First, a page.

What a blowout! Lakers 100, Magic 75. I realize most analysts will say “a loss is just one loss regardless of of many or how few points you lose by”, but in this case that’s B.S. This is the NBA Finals, not the first round of the playoffs. The LA Lakers sent a message.
It was quite clear to me watching last nights game that the LA Lakers are the much better team. But that’s not to say the Orlando Magic can’t still win this series. Far from it. But if the Magic want a hope in hell of actually winning this series they will need to knock down their outside shots. That is what got them here. Being a match up nightmare for the opposition defense. When they are hitting the outside stroke, the middle opens right up.
And you know what that means, don’t you? ‘Superman’ time. When the floor is spread and they get the ball into Dwight Howard, it’s lights out for Pau Gasol. Dwight Howard is just too strong and physical inside for Gasol to contend with. Remember that ‘Soft’ tag that has been associated with Gasol for years now? Yeah, well I guess the Magic don’t, because they failed to exploit that with the most powerful Center in the league today on their side.
But it all starts with the outside stroke. If Turkoglu, Lewis, Pietrus, Alston, Lee, and Redick don’t start hitting from the perimeter at a better than Game 1’s 8-23. It’s lights out. Lakers will take it quick. Here is what the other blogs are saying about last night’s outcome:
Empty the Bench – “It’s amazing what a year can render. 12 months ago at this time it was the Lakers who looked like deers in the headlights in their first Finals contest against Boston, losing on the road. They looked out of sorts and scared. Fast forward a year, and it was the Orlando Magic who looked out of sorts and scared. They shot a measly 30% from the field and were out rebounded 55-41. Dwight Howard looked more like Clark Kent than Superman, as he only attempted 6 shots from the floor, making a mere one, and was never a factor. “
Talk Hoops – “Orlando had a terribly difficult time getting the ball into Dwight Howard and when they did, Andrew Bynum did a commendable job of keeping him out of position to score. Bynum, Pau, and Odom were active in denying Dwight the ball and fronted him while constantly moving from side to side to make any attempted entry pass a complete risk. It was Post Defense 101 that could only be learned from hours of studying Dennis Rodman game film. And when the ball swung around the perimeter, the defensive rotations were crisp, quick, and ended up forcing the ball to guys like Rafer Alston. When the plays broke down, the Magic found themselves hoping that Rashard Lewis could be effective from the post. He wasn’t. He had difficulty getting truly clean and open looks over the long Lakers defenders and when he did get open looks, he just simply couldn’t bury them. This was a game that was slowed down tremendously from where Orlando would have liked to play it offensively. They didn’t get a single fast break point during this game.”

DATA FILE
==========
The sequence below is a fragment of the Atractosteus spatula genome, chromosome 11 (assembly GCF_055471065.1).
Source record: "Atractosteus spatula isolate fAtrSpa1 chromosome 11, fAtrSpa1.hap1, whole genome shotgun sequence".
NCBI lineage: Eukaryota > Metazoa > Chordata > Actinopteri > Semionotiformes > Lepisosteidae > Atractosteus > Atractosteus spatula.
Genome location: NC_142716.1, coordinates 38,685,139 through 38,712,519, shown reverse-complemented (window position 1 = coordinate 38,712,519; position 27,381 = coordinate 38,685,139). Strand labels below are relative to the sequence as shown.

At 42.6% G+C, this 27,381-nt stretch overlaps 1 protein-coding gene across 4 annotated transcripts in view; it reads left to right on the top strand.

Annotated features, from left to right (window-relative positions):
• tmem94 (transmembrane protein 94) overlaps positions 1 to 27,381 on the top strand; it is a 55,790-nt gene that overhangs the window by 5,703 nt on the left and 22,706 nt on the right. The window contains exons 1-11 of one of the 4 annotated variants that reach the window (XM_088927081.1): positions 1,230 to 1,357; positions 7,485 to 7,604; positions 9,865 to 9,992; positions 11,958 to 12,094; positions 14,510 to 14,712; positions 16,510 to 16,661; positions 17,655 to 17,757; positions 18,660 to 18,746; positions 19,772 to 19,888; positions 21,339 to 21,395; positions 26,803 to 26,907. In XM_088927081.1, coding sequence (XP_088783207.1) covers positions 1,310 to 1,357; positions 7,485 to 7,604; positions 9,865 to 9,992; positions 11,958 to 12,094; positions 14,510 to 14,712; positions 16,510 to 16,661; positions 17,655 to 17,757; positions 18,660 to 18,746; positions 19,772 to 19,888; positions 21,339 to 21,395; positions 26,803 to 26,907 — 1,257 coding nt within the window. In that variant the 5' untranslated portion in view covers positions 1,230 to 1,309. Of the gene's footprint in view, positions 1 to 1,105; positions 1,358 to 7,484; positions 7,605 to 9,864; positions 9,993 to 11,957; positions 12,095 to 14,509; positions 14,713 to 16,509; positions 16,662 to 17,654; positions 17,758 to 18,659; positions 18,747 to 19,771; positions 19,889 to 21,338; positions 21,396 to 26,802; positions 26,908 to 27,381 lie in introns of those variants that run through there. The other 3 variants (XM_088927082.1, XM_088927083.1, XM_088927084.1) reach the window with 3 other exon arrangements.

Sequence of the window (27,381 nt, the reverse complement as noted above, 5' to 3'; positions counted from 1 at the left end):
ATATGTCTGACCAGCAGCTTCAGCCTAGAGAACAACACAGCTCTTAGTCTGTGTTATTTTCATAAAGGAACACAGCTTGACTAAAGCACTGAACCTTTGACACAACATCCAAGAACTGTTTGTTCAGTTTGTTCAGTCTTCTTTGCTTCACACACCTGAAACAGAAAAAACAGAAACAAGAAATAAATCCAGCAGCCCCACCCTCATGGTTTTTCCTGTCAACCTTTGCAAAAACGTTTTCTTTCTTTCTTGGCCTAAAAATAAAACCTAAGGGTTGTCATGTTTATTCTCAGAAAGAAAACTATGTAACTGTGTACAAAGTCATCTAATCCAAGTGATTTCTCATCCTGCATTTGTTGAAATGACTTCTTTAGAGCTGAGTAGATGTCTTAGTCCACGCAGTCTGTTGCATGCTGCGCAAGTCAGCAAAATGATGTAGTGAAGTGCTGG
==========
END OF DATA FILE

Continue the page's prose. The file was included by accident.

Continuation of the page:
Hoops Addict – “His tenacity was contagious. In the first half Derek Fisher, the most maligned Laker this postseason based on his lackluster play, had 9 points on four of five shooting. Luke Walton, no more than a bit player for much of the year, contributed with a three of four shooting night. Even Andrew Bynum, the Laker center whose value has been on trail since his return from injury this spring, contributed well with 8 points and 6 rebounds in the first half (which was better than Dwight Howard’s 8 and 4). A 40-17 run for Los Angeles starting with 8:30 to go in the second quarter more or less sealed Orlando’s fate on Thursday. At one point in the third, Kobe has 15 made field goals to Orlando’s 17 as a team. That is not a recipe for success.”
Third Quarter Collapse – “Bryant had more field goals in the second and third quarters (11) than the entire Magic team did (10). He was, despite the scoring, not the only reason the Lakers won this game. Their defense held Orlando to 29.9% shooting from the field–the worst Finals Game 1 shooting performance of the shot-clock era– and limited Dwight Howard to 1 field goal in 6 attempts. Their 55-41 edge on the boards helped keep the ball out of the Magic’s hands, either by ending Orlando’s possessions after 1 miss with a defensive rebound or by prolonging their own with an offensive rebound. From top to bottom, every Laker played great, and Orlando must improve in every facet of the game if it hopes to muster a comeback in the series.”
Ball Don’t Lie – “The Magic couldn’t cope. They had no answer for a Laker defense that seemed to surprise them with its quick decisions, quicker traps, anticipation, and length. And, yes; will and determination and the eye of the tiger and all that. The Laker offense earns most of the discussion, but what was more out of place, the Magic scoring just 86 points per 100 possessions, or the Lakers scoring 115 per 100 (up about three points from its regular season tally)? Defense was the story. Laker defense, if you can believe it. On the other end, Los Angeles’ spacing in the second and third quarters was so near-perfect, only a slow start and heaps of garbage time kept them from tossing in an all-world amount of points. And Kobe? Brilliant. On both ends, too.”
What are your thoughts on the Lakers domination in Game 1?